Tuesday, 10 June 2008: 9:15 AM
Aula Magna Vänster (Aula Magna)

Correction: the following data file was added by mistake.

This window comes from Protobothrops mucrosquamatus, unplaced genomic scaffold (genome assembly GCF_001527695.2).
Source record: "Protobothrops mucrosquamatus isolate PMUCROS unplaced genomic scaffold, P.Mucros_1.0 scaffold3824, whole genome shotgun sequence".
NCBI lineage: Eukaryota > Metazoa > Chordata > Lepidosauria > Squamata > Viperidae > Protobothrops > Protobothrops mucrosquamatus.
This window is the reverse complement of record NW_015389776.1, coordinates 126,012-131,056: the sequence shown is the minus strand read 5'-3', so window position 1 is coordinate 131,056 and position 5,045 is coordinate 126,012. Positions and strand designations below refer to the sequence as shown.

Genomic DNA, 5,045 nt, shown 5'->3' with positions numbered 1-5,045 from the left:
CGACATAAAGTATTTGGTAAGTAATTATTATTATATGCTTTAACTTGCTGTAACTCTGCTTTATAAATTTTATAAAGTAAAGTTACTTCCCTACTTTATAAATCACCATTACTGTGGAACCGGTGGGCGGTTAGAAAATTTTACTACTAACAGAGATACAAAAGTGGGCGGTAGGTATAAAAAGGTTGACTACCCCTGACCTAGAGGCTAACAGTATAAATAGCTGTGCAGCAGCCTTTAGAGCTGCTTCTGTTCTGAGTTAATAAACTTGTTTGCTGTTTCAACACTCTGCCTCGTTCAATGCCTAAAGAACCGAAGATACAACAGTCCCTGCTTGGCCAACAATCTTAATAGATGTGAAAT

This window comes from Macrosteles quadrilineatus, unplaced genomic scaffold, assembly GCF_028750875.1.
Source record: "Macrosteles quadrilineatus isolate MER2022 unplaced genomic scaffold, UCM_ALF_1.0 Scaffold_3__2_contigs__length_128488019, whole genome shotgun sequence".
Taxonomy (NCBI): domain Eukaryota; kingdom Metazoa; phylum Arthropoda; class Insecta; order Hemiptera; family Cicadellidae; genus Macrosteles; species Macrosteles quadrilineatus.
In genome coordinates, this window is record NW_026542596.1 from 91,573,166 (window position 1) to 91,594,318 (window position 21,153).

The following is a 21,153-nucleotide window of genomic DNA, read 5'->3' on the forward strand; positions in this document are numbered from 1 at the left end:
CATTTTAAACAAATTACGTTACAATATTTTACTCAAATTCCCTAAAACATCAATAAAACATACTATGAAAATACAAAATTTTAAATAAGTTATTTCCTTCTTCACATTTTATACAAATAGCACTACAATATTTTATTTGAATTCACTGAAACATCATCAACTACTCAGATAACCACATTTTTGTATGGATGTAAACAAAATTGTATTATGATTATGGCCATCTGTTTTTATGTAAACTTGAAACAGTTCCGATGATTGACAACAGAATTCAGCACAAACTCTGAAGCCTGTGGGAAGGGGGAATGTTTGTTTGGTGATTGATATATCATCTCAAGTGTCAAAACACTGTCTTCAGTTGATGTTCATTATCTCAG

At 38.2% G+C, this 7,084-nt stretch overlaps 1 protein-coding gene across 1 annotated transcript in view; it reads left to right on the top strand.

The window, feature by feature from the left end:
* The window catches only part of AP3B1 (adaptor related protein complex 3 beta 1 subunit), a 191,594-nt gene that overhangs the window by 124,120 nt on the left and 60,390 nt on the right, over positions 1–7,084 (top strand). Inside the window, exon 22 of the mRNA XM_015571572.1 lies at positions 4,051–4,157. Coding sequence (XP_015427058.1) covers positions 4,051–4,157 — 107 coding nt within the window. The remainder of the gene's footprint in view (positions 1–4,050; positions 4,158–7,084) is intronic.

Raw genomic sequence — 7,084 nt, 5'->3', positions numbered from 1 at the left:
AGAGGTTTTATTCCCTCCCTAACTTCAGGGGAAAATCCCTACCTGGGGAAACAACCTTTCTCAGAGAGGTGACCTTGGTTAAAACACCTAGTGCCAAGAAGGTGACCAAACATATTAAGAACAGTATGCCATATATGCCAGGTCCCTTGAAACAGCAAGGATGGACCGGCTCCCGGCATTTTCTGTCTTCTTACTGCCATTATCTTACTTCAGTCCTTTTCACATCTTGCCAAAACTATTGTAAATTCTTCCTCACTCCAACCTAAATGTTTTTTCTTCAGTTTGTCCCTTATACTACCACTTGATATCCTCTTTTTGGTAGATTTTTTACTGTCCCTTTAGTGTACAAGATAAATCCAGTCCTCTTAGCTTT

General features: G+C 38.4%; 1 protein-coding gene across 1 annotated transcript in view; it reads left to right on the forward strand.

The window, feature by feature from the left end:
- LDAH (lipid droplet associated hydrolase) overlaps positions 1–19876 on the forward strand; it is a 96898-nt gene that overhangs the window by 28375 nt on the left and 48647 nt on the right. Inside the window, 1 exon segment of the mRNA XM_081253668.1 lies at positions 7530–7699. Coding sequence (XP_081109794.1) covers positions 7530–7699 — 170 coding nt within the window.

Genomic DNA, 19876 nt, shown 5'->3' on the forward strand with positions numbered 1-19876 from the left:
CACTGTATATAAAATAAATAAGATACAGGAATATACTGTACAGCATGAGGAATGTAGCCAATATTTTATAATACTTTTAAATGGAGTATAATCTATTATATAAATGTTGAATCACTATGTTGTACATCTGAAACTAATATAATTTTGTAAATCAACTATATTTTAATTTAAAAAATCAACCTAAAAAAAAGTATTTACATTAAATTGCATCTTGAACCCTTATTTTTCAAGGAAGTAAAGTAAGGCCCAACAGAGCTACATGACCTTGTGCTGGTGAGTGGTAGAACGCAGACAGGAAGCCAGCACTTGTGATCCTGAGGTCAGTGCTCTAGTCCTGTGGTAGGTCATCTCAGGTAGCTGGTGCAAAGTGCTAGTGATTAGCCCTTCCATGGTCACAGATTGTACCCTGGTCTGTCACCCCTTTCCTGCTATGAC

A warm bias of the 2m temperature is a notorious problem arising in numerical simulations of stably stratified boundary layers. This bias increases with the strength of stratification and hinders predictive skills of various numerical weather prediction (NWP) systems. The bias gives rise to the Nordic Temperature Problem occurring in simulations of very cold Arctic boundary layers where it can reach 25ºC in magnitude. Most NWP systems use the Louis or similar schemes for the parameterization of the momentum, heat and moisture transfer in the near-surface region of the boundary layer. Using the recently developed quasi-normal scale elimination (QNSE) theory of stably stratified turbulent flows, we have derived an alternative surface layer parameterization scheme and tested it in one-dimensional versions of HIRLAM and WRF with various vertical resolutions. While with the Louis scheme, the warm bias is present for any resolution, it is practically eliminated when the QNSE-based parameterization is employed. The improvement is particularly strong when the near-surface resolution is relatively crude, as is the case in state-of-the-art NWP systems. The QNSE-based surface layer parameterization has also been incorporated in a fully operational 3D weather forecast system HIRLAM. Preliminary simulations indicate that this parameterization considerably improves the predictive skills of HIRLAM in 48-hours forecasts. Similar improvements can be expected upon implementing the QNSE-based turbulence model in 3D WRF.
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